Fresh fruit (10 g) containing peel from equator was homogenized with 3 ml saturated sodium chloride, and then transferred to a 30 ml vial. Before sealing of the vials, 2 μl of a solution of 0.82 g/l 3-non-anone solution was added as an internal standard. The aroma volatile compounds of pear fruits were determined using GC-MS (QP2010, Shimadzu, Japan) fitted with RTX-5 column (30 m × 0.25 mm × 0.25 μm, Agilent, United States) and based on solid-phase micro-extraction (SPME), according to a method of Cai et al. (2018). A fiber coated with 65 μm of polydimethylsiloxane and divinylbenzene (PDMS/DVB) (Supelco, Bellefonte, United States) was used for volatile compound extraction at 50°C for 30 min. The chromatographic conditions were set as follows: The furnace temperature was first maintained at 40°C for 2 min, increased at a rate of 4°C min–1 to 60°C and kept for 1 min, and then increased at a rate of 2°C min–1 to 150°C, and finally increased at a rate of 10°C min–1 to 210°C and kept for 5 min. Helium was used as carrier gas at a flow rate of 1.03 ml min–1. Electronic ionization was used at 70 eV. Detection was performed from 45 to 450 mass units. The GC-MS data processing was dealt with using Thermo XCALIBURTM 2.2 software. At the same time, retention indices (RI) were calculated by analyzing a series of n-alkanes (C5-C24) under the same conditions. The volatile aroma compounds in our experiment were identified by comparing their mass spectra with the National Institute for Standards and Technology (NIST) (Zhang et al., 2009) and by comparing it with RI reported in research. Results were expressed as μg g–1, and were used for hierarchical clustering heatmap analysis after homogenization.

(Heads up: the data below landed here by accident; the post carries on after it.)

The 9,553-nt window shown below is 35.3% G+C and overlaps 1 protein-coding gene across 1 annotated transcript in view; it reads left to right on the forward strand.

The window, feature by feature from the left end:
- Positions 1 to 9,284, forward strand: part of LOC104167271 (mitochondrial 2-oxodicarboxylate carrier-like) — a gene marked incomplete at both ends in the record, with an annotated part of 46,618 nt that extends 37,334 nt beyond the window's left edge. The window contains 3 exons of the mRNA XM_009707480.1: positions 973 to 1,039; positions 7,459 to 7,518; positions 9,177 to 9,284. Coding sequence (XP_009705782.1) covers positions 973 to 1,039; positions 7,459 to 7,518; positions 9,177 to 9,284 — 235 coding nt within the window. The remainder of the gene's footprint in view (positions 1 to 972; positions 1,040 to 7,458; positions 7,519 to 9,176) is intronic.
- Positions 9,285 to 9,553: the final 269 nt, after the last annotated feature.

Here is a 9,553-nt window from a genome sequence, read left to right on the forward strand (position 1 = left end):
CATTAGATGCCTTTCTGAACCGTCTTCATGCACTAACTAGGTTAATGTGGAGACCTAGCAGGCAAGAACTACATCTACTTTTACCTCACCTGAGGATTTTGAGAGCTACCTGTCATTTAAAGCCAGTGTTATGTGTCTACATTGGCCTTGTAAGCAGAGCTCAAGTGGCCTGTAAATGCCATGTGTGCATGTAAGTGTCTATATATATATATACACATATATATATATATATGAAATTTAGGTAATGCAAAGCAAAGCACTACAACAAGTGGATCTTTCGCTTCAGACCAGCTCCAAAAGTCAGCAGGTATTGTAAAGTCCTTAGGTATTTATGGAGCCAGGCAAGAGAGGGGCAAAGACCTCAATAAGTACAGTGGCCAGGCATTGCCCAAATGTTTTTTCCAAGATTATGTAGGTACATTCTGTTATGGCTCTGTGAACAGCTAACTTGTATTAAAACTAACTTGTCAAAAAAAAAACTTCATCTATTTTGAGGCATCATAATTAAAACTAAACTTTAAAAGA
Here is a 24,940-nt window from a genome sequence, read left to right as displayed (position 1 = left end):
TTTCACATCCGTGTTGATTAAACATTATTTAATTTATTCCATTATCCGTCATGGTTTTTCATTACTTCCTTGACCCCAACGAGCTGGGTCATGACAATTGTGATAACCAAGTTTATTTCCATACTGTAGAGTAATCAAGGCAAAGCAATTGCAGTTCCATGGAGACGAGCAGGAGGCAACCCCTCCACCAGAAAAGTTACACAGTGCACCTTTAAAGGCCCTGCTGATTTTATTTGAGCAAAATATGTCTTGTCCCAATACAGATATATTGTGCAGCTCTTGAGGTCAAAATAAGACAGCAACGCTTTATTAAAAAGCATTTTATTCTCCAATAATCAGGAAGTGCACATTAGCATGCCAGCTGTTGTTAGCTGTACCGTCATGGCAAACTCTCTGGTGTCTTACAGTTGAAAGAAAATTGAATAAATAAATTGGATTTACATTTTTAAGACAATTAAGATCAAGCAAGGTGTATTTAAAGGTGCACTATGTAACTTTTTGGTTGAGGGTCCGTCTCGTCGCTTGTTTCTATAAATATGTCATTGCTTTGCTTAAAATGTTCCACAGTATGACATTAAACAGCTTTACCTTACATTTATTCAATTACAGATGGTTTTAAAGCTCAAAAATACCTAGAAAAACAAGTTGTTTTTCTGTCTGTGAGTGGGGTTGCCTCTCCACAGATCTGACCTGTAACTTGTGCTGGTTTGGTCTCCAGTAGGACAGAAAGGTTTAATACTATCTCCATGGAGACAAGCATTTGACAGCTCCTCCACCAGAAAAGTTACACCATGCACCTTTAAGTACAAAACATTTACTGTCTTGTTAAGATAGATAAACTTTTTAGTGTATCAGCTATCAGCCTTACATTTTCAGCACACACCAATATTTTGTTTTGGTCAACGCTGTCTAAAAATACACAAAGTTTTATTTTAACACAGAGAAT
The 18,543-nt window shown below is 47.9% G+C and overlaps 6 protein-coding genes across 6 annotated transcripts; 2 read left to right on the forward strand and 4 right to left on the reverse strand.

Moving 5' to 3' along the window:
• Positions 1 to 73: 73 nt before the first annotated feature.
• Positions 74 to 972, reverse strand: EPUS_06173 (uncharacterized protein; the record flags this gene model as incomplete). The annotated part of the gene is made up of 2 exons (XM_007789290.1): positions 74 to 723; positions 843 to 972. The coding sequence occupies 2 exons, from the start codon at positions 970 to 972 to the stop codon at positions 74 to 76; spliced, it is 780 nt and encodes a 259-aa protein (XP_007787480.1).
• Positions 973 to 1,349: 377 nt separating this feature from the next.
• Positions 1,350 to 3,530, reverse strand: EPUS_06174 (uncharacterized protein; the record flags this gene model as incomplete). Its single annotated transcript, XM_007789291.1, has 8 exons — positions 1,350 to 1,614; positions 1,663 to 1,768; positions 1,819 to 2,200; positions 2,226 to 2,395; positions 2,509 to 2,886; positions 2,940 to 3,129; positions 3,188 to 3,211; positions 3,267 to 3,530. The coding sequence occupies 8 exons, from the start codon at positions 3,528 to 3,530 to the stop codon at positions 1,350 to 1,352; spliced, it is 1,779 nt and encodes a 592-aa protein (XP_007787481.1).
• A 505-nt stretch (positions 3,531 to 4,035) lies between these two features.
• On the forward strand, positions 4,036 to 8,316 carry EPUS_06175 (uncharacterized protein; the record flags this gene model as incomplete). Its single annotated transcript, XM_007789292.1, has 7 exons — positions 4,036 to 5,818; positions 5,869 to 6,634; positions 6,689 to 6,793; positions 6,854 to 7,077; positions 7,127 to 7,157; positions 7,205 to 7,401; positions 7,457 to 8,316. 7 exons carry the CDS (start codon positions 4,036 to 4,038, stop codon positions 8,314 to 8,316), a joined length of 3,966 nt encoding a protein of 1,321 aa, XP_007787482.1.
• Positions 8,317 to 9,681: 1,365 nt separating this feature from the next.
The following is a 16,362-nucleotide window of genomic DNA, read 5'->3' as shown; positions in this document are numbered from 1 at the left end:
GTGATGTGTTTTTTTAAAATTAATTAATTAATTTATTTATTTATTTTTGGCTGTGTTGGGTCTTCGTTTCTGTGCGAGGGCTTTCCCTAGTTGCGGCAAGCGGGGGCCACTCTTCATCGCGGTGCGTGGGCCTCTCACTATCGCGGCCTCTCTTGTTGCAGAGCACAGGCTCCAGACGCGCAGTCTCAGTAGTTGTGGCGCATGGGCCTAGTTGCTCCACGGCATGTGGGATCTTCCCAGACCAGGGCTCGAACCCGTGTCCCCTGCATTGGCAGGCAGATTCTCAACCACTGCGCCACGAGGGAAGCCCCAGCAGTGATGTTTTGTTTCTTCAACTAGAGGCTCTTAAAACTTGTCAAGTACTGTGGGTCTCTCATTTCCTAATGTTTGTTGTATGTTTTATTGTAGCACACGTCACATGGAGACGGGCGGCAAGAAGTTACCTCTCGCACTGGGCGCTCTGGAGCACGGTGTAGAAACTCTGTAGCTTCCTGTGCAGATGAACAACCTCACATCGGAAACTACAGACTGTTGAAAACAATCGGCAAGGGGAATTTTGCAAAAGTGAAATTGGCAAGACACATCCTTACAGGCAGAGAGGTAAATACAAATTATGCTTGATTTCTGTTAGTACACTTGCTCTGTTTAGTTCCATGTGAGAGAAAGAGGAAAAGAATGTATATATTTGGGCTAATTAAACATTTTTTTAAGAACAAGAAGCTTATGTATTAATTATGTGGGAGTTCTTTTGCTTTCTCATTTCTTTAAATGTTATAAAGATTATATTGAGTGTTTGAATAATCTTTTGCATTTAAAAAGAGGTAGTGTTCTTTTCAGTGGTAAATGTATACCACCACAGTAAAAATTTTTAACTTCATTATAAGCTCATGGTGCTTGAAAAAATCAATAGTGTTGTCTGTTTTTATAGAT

Statistical Analysis

Each treatment comprised three independent biological replicates. All data were expressed as the means ± standard deviation (SD) and were analyzed statistically, using one-way analysis of variance (ANOVA) and Ducan’s multiple range tests with SPSS 19.0 (SPSS Inc., Chicago, IL, United States). Volatile compound data from the four treatments were submitted to a principal component analysis (PCA), using the Origin 2018 software. In order to visualize the differences in volatile aroma composition, a hierarchical clustering heatmap was created with the heatmap3 R package.

Results

Effects of 1-MCP Treatment on Quality Traits of Pear

The “Laiyang” pear is a climacteric fruit with a clear peak respiration rate. During the cold storage period, the respiration rate of CK fruit first increased and then decreased, which shows a similar level at the end of storage time in comparison to beginning. A significant suppression of respiration rate was observed in 1-MCP-treated fruit compared to CK fruit. The respiratory climacteric peak of 1-MCP-treated fruit was significantly delayed by 30 days and decreased by 34.4% compared to CK fruit (Supplementary Figure S1a). A similar change was observed in ethylene production. As shown in Supplementary Figure S1b, the ethylene production in 1-MCP-treated fruit was always lower than that in the CK fruit during the storage period. The ethylene production peaks of 1-MCP-treated fruit was also delayed by 30 days and decreased by 34.3% compared to CK fruit.